Museum Games

The road to home was frightful
But the whiskey was quite delightful
Home we did not go
Let it snow, blowing snow, blowing snow.

His Nibs and I had a mini-versary last night when there were DIRE WARNINGS about the state of the highways around the city. It was all very Stephen King. “RCMP advise you to NOT LEAVE THE CITY. Travel is NOT SAFE IN ANY DIRECTION. NOT EVEN STRAIGHT UP. RCMP further advise you not to burrow under the city like so many moles.”

Okay, those last two sentences totally weren’t on the advisories, but they ought to have been.

We could have taken the roads. We could have crawled home at 50km/h, trying to see the lines on the road and doing our best not to slide off the highway or follow the arse end of the car in front of us into the ditch. But instead we chose to have dinner and stay in a lovely hotel and have a mini-versary. In other words, we took the road less travelled. And that made all the difference.

I woke up in a museum. It was a Western Development Museum type place, with the majority of the exhibits out-of-doors. I woke up in a cot in one of the pioneer-village buildings. Smarty Pants was there also; he was directing people outside on the wooden sidewalk that ran past the little window of the bedroom, down below, on street level. I looked outside into the late autumn sky, and then down at the wide dust-strewn street below and was surprised to see so many faces I knew.

As it turned out, Smarty Pants and I were running a game together. This was either the beginning of the game when people were just showing up, or it was the end of the game when people were slowly dispersing. I ran downstairs to join him, and grabbed two tin cups of steaming coffee from the bartender (played by Kovbasa, who hasn’t updated his blog in a REALLY long time).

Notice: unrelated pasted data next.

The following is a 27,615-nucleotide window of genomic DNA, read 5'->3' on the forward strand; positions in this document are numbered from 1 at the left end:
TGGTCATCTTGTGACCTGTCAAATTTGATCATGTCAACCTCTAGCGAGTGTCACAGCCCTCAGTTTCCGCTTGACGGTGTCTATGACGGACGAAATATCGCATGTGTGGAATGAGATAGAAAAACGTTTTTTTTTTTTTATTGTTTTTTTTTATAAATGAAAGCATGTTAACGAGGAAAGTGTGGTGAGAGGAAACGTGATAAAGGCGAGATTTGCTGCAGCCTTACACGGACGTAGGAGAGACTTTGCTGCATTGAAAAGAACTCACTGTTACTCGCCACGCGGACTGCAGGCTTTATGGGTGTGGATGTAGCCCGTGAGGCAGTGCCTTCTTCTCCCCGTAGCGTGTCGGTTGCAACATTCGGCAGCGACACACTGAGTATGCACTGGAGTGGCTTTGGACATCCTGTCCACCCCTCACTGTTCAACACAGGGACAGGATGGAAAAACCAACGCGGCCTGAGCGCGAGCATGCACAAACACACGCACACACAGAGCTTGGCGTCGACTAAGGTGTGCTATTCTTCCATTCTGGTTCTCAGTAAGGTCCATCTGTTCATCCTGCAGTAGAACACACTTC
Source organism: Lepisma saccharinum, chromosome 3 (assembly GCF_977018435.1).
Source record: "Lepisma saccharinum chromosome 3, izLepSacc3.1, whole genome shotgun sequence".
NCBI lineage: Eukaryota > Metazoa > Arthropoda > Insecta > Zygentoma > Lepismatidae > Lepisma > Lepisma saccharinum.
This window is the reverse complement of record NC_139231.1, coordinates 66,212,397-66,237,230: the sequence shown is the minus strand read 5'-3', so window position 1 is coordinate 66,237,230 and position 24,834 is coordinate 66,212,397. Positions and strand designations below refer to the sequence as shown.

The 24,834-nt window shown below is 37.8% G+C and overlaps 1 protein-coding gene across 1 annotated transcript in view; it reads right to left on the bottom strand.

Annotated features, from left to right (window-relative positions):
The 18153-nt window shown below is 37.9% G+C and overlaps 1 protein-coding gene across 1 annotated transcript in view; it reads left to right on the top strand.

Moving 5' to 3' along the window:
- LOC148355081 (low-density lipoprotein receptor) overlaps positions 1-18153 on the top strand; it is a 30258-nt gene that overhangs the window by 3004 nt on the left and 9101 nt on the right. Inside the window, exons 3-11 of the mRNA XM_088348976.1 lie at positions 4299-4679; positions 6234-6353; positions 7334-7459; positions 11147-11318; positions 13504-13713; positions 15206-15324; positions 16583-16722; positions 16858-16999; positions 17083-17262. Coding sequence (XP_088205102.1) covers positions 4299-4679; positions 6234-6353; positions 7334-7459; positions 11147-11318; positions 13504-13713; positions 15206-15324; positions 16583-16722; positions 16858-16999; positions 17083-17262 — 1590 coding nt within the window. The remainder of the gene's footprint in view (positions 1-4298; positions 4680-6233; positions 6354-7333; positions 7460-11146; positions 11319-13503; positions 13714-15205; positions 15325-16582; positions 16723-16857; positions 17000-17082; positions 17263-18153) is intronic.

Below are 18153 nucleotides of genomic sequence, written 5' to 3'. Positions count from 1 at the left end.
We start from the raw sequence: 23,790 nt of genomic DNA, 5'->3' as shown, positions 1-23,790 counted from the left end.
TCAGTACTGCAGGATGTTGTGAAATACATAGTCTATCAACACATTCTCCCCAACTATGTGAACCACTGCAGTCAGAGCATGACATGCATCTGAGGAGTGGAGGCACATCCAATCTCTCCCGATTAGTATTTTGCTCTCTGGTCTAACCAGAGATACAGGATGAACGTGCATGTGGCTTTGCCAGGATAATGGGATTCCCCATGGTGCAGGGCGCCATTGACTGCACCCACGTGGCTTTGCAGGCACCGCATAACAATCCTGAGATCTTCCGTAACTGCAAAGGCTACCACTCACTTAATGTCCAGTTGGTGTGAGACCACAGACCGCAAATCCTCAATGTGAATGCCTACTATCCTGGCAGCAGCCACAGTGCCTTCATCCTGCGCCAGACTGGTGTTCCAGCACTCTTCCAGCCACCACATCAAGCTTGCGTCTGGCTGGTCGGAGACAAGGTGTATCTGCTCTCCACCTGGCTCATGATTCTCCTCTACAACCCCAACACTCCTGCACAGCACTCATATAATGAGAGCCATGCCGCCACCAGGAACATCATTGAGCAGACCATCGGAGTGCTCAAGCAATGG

Out on the boardwalk, Smarty Pants was leaning against the wall of the Inn, rather than sitting on the long wooden bench below the window. I wondered briefly how I’d seen him here, under the walk-out balcony from the Inn’s second floor, when I’d been looking through the window of a room that didn’t open on to the balcony, but the fact didn’t concern me overmuch, and I soon forgot about it. Smarty Pants, looking debonair in his jeans and striped cambric shirt, wore a leather vest with a Sheriff’s badge pinned to it, and a black Stetson pulled low over his eyes. He was directing traffic by waiting until someone made eye contact with him, then nodding in the direction he wanted them to go. It was amazing.

He took the tin cup of coffee and winced at his first sip. The coffee was hot. “What’s the score?” I asked him.

He nodded toward the smithy. “I’m sending most of them over there to get their equipment sorted out. The ones that are already kitted out, I’m telling to head on in to the tavern here. We’ll get their character sheets and whatnot to them all at once so we don’t have to repeat ourselves.”

I laughed.

“Right,” he said, and winced again as he sipped his coffee. “So we don’t have to repeat ourselves too much.”